Technology has provided us with far-reaching advances in communication, medicine, and business in the past century. Arguably, technology has created a tightly knit, global community with the advent of the personal computer and the internet. With technological progress in medical diagnosis, treatment and prevention, people are living healthier, longer lives. Technology has also completely transformed the workplace increasing productivity and improving the quality of work. Although modern day technology may appear to be the panacea to all problems, it is not as wonderful as society thinks it to be.
Often, I ask myself, “How could I live without my computer?” I use it to chat with family and friends, do homework assignments, read current events, watch movies, and listen to music. I, along with the majority of American society, have become pseudo-dependent on technology. For example, when heavy traffic clogged the university’s internet connection last semester, students cried that they could not get work done for class. Because of their “dependence” on the internet, they failed to realize that they could easily use a lab or visit the library.
As a society, we do not just feel dependent on technology, but we are addicted to it. Trendy cell phones, checking email, and buying the fastest computer have all become national obsessions. Societal pressure to buy the “latest and greatest” is buried deep in the conscience of America. Even if we own the latest technological products, are we really improving our everyday lives? Hardly. Technology, in general, is a broken promise. For example, Personal Digital Assistants are designed to organize the average person’s life by keeping track of phone numbers, addresses, notes, and files. However, in order to use a PDA effectively, we must have basic computer knowledge, familiarize ourselves with each program, learn how to write with a new alphabet, and recharge the batteries every so often. As evidenced by the PDA, technology often intends to simplify our everyday lives but ends up increasing the complexity of basic tasks.
Not only is technology complex, but it also changes frequently adding confusion and discomfort in our lives. Moore’s Law states that computer processor speeds increase twofold every eighteen months. With technology advancing at such an alarming rate, it is no wonder why millions of Americans almost feel offended by technology. Even before a person becomes familiar with a particular device or software program, there is usually a newer, better version of it already out on the market. Because of this rapid change, we are often dependent on things we do not even know how to use. In these cases we are forced, and sometimes humiliated, to rely on “dummy” books or tech support to carry out simple activities.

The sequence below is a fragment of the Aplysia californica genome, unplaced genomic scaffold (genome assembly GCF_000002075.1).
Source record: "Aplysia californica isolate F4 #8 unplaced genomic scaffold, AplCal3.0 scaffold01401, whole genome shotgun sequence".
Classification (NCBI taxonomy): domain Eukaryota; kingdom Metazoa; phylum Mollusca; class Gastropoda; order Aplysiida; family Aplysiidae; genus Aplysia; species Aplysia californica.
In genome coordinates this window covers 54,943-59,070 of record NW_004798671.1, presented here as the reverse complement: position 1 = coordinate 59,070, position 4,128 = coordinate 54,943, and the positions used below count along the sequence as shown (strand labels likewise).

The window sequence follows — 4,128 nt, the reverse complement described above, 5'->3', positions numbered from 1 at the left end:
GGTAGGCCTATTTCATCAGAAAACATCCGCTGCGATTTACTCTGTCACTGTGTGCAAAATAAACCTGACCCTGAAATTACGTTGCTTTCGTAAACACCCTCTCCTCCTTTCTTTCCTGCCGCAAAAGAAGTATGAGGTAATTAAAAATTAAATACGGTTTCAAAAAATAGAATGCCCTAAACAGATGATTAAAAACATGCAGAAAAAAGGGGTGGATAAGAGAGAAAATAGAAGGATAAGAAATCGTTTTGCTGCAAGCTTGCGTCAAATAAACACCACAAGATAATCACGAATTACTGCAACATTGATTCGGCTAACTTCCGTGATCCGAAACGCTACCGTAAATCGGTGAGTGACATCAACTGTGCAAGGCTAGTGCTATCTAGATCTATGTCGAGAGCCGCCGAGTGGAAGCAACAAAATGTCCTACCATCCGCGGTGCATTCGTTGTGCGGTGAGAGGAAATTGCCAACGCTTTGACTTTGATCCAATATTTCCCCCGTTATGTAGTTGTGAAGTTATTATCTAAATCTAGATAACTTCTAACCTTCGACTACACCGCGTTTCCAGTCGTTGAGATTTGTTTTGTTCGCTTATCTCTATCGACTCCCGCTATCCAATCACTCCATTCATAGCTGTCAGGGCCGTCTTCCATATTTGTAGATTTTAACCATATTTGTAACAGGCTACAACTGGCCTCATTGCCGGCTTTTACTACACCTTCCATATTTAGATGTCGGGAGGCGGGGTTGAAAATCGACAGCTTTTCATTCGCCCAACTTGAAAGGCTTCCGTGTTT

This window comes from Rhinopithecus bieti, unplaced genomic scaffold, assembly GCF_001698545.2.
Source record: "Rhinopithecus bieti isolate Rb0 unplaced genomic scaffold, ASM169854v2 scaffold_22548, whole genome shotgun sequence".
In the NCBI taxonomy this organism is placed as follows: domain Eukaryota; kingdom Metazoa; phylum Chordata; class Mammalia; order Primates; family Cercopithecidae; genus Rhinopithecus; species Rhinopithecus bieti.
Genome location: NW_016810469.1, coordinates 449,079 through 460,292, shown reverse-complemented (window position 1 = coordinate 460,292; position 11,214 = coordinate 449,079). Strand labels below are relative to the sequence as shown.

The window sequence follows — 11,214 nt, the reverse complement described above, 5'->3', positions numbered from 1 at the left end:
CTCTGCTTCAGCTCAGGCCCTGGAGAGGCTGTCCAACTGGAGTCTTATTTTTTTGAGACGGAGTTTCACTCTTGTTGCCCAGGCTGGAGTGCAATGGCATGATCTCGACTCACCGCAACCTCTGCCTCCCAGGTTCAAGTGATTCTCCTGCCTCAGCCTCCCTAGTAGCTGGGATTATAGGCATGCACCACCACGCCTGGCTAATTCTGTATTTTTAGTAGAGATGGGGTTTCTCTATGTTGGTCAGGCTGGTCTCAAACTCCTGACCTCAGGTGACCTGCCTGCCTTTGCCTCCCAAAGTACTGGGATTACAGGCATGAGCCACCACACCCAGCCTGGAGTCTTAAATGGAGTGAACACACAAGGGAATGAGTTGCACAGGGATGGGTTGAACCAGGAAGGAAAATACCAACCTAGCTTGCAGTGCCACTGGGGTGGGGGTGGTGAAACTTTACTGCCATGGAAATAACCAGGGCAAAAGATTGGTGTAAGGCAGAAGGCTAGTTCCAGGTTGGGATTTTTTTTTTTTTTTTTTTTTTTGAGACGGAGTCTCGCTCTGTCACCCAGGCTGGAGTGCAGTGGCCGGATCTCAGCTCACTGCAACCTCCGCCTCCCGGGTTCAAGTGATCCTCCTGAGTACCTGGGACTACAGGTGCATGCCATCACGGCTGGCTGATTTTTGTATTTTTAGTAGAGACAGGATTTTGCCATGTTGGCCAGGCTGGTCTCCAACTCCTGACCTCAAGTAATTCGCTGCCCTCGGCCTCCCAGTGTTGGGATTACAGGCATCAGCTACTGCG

As if we already do not have enough worries, technology also raises countless legal and ethical issues. As banks, credit card companies and hospitals rely more and more on technology, our privacy becomes an increasing concern. According to the Federal Trade Commission, almost 700,000 individuals were victims of identity theft in 2001. Because of growing dependence on technology, we must understand how to use it properly and safely. From identity theft and information warfare to cloning and copyright issues, countless problems have arisen from recent advances in technology.
If technology is so problematic, frustrating, and offensive, then why do we love it so much? In reality, we have no choice. Technology is an integral part of our American lifestyle. From the time our digital alarm clocks wake us up, to the time our televisions put us to sleep, technology surrounds us. However, just because technology pervades society, it does not mean that we should welcome all new advancements with open arms. We must be careful with technology, as it can help us as much as hurt us. In order for our society to continue to prosper, we must become increasingly knowledgeable of how technology can affect our lives for both the better and the worse.